• only nine of these past students had published the full results of their research.  Of these nine, eight were postgraduate students on Masters programmes, and one was a PhD student.

It must be accepted that these figures cannot be taken as an accurate measure of how many students publish the results of their work.  This is due to a number of variables.  It should be noted for instance that searches were carried out on the names of the authors as identified on their theses.  If surnames were changed and research was published at a later date then this would not have been identified in our search.  Those completing PhDs at the earlier part of the time scale may well have had publications earlier than 1999 and these would also not have been picked up from the search.  It should also be borne in mind that not all students will submit their work to the College of Occupational Therapists for inclusion in the theses database, but may have published their research despite this.  As we searched by author names identified from the theses database those not indexed on the database would not have been included in the search.

Whilst these factors should be taken into careful consideration, we feel that the exercise did give us a brief indication of the current situation in mental health occupational therapy research publishing.  The results identify that there is a great deal of valuable research taking place but only a small handful of individuals are going on to publish the details of this work.  This means that the professional community is missing a large amount of potentially important research.

RCOMH strongly encourages anyone who does research related to occupation and mental health to publish it so it is in the public domain. The editor of ‘Mental Health OT’ Jane Clewes is happy to discuss with anyone who has yet to publish their postgraduate work who may be interested in publishing in her journal, which is the official publication of the College of Occupational Therapists Specialist Section in Mental Health, one of RCOMH’s partners. Please contact Jane at cleweshj@btopenworld.com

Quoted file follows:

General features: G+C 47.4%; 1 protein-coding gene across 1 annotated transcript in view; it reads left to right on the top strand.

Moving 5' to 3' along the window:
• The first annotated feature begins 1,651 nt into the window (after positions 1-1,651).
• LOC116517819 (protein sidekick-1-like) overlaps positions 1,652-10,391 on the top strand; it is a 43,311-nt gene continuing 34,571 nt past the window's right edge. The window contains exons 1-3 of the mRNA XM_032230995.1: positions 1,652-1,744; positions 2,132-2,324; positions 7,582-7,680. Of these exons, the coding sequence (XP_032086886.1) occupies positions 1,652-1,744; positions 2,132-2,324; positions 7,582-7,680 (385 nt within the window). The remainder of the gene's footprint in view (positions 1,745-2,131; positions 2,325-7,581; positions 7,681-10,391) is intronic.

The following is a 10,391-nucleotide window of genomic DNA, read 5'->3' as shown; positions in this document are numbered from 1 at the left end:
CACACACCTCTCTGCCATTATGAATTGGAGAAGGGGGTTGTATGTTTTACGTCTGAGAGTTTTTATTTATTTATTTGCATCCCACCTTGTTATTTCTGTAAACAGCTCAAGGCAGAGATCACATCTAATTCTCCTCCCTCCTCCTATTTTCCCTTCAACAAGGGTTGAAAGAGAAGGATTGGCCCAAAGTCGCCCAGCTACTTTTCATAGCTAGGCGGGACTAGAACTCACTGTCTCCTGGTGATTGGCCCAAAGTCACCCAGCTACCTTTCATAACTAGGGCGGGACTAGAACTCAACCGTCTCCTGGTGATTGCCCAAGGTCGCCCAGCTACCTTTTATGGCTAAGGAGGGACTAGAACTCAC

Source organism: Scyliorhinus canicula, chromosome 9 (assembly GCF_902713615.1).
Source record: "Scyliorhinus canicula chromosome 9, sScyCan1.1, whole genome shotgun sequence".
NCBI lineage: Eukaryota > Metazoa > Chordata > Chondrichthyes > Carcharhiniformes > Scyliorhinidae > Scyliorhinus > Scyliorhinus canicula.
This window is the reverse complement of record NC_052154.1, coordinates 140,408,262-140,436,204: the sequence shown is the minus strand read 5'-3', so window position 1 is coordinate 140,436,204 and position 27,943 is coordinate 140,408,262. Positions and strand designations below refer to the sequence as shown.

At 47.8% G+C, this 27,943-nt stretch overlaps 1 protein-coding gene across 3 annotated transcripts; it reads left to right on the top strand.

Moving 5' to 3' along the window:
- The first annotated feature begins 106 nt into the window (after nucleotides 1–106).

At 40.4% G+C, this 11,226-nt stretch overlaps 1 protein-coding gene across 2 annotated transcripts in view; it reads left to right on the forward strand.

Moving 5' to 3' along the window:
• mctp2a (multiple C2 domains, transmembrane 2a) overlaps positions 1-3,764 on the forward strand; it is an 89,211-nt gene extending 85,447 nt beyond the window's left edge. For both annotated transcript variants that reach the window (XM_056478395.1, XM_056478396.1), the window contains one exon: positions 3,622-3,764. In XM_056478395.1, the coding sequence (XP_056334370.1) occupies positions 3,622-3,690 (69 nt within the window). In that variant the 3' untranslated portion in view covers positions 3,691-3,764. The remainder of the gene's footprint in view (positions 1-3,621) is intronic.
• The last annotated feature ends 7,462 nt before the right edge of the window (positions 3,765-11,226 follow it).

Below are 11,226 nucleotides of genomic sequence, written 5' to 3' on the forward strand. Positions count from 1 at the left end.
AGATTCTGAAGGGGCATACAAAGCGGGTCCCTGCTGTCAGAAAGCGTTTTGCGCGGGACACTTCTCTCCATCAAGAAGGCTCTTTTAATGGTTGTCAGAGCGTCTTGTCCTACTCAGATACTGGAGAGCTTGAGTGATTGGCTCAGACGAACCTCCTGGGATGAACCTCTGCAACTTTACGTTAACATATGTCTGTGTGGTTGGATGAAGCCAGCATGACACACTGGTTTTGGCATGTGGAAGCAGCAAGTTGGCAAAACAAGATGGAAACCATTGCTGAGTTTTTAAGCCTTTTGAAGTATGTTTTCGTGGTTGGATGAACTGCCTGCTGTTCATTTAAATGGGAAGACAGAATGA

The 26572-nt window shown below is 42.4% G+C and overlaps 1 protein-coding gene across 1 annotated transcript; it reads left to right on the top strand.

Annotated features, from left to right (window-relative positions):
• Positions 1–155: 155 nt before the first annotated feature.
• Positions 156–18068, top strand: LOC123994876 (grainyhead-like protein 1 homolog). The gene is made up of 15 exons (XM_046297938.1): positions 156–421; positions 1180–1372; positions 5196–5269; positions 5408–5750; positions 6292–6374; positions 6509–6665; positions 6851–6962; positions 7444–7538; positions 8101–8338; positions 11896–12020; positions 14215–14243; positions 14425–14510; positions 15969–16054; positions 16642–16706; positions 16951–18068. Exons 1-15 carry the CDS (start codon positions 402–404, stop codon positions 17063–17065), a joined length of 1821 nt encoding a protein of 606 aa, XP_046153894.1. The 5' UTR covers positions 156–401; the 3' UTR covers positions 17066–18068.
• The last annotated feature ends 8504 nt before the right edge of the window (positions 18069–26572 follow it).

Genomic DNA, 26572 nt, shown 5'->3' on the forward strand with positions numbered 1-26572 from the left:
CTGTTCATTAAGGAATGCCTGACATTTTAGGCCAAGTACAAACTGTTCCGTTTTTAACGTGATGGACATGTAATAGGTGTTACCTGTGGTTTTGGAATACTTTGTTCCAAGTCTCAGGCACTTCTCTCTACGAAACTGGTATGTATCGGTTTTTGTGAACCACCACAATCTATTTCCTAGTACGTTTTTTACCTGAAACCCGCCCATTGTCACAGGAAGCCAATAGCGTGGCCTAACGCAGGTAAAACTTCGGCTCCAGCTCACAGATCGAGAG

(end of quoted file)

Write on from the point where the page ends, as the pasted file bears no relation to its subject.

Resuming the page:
Hannah Spring
Senior Lecturer – research and evidence based practice support Clinical librarian AHP project

STOP PRESS*******************STOP PRESS RCOMH steering group member publishes her research

Dr Wendy Bryant has recently had a chapter published in the ‘International Handbook of Occupational Therapy Interventions’. This is a diverse text in which each of the chapters is based on published research. There are a number of chapters on mental health so it should be a useful resource for anyone interested in the research underpinning the use of occupation and mental health. Open the link below for more details


It is quite expensive so it may be as well to see if you local higher education institution has it on their reference shelves. You can usually join these libraries as an external borrower for a small fee.

Dr Wendy Bryant
Senior Lecturer, Brunel University

Spotlight on research
This edition’s article is reviewed by Hilary Williams, Lead Occupational Therapist – Research and Development, South London and Maudsley NHS Foundation Trust…

‘Lisa Wegner (Department of Occupational Therapy) and her colleague, Alan Flisher (Adolescent Health Research Unit), from the University of Cape Town, have recently published a paper presenting the findings from a systematic review of the literature synthesising the current knowledge within the field of leisure boredom and risk behaviour within adolescents.   Their study addresses the following research questions: